Defensive line coach Joe Cullen said that you're not really in the defensive room anymore and all that. What are your feelings about that – about being more strictly a fullback and not a two-way player anymore? (Ryan Mink) "My approach when I come to work here is just, whatever I'm asked to do, I'm going to do it. If I'm not going to be in that room as much, that's fine, because that means my role is going to be expanded elsewhere, or there are other guys that can fill those spots. I love defense, so any way I can get in there, I'm going to try to, but at the end of the day, I'm just going to do whatever's asked of me."
You mentioned the rookies and everything that's going on this year. I'm curious; what have your impressions been of RB J.K. Dobbins so far? How have you seen him kind of pick up the game and pick up the offense? (Andrew Gillis) "He [J.K. Dobbins] is a special player. You can just see … That's why I'm excited for Week One. It's just unfortunate with the way this [training camp] has been, you guys really haven't been able to see these rookies [because of no preseason]. He's definitely taken in the offense and is doing everything he can to see opportunities to get on the field – and that's running the ball, pass protecting [and] route running. Just seeing him in the live scrimmage last week, man, it's exciting. I'm excited for him, I can't wait to block for him, and it's exciting to see what our offense is going to be like with him in it."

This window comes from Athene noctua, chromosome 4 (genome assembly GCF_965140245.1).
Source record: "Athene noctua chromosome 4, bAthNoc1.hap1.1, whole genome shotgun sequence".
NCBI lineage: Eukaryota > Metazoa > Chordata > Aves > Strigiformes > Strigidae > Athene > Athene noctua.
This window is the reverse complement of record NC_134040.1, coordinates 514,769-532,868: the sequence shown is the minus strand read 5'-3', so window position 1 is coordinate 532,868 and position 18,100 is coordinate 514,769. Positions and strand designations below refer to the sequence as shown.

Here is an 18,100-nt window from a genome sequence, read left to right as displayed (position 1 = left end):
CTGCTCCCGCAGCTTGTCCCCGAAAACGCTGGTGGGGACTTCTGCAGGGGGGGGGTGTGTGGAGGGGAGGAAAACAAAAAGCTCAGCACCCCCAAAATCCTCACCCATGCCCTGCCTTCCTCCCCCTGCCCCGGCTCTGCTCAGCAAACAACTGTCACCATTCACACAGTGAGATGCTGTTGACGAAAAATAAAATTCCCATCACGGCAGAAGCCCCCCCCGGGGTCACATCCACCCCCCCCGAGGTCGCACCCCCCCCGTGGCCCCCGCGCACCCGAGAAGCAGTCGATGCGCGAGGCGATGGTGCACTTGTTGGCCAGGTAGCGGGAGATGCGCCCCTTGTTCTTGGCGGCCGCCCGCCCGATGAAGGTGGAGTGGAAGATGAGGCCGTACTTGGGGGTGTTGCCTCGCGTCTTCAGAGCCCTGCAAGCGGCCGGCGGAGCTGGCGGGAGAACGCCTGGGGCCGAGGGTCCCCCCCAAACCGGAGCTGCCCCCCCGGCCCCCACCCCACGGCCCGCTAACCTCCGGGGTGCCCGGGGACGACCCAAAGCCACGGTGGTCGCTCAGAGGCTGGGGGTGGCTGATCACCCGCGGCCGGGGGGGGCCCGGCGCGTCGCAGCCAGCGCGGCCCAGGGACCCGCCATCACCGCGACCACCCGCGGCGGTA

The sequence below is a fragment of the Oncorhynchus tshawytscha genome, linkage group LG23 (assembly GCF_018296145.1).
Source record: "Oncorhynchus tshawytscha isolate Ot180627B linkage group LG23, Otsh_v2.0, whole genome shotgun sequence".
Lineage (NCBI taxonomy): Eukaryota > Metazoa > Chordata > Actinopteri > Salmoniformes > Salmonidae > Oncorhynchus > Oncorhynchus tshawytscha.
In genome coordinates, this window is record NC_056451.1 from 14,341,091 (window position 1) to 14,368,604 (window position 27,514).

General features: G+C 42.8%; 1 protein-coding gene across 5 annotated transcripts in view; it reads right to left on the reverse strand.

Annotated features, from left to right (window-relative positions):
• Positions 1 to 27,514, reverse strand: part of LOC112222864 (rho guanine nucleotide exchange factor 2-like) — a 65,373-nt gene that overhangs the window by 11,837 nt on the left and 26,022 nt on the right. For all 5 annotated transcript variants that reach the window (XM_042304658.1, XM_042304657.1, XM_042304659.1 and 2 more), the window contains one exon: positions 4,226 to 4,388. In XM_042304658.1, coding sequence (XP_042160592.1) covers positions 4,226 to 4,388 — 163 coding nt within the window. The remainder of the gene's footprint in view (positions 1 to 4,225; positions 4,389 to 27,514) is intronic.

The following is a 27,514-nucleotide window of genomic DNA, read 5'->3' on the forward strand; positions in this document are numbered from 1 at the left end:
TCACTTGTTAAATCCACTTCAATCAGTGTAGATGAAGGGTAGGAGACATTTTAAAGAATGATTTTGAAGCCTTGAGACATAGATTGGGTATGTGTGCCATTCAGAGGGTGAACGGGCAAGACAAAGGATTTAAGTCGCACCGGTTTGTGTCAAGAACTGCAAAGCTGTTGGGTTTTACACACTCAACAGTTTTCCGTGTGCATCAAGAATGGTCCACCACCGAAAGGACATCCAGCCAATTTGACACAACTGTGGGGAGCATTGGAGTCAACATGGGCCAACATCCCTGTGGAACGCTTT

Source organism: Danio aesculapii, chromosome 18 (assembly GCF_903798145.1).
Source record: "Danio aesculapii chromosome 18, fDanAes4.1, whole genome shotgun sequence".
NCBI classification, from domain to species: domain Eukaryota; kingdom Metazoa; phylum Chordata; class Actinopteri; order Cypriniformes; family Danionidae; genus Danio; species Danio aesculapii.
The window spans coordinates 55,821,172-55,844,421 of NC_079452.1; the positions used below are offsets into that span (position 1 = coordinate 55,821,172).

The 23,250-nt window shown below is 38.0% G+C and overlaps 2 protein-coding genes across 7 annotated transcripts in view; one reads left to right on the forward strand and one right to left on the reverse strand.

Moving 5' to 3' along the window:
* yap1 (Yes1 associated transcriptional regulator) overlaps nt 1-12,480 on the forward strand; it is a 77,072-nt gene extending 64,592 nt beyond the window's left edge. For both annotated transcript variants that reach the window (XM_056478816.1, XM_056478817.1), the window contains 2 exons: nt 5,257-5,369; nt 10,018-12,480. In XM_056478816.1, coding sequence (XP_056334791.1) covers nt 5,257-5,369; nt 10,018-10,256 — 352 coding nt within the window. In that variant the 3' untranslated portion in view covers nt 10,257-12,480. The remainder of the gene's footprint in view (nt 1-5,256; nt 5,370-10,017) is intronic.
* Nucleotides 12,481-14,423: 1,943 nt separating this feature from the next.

Did you change your body composition at all this offseason – as your role has kind of evolved? (Ryan Mink) "With quarantine and everything – being at home – we were able to work out more and not going through OTAs here and practicing. Last season, I came in at 300 pounds, and I was around 295-300 [pounds] all season. Right now, I'm about 290-295 [pounds], so I maybe cut a couple pounds. I feel leaner, I feel a little bit quicker – still as strong as I've always been. If anything, I almost feel better now than I was [when I was] a couple pounds heavier, because I just feel a little bit leaner. And I think it's helping me play right now in this camp. I'm excited to see where it takes me for the season."
What has been the most challenging part of practice so far? (Ximena Lugo-Latorre) "We didn't have OTAs, so coming in for camp, you just had to take the Zoom meetings we had in the offseason and try to just make sure you were ready to go when practice hit. But at the end of the day, this offense and defense – the whole team – it's pretty much all the same guys from last year – same system. So, it really wasn't too much of a step back or a delay in us clicking and making plays happen. It wasn't too challenging, and the ramp-up for the camp was very nice. It was a way for us to meet a lot and make sure we're ready to go when the pads came on and helmets were on and we were actually practicing. So, I think it's been a good camp so far."
K JUSTIN TUCKER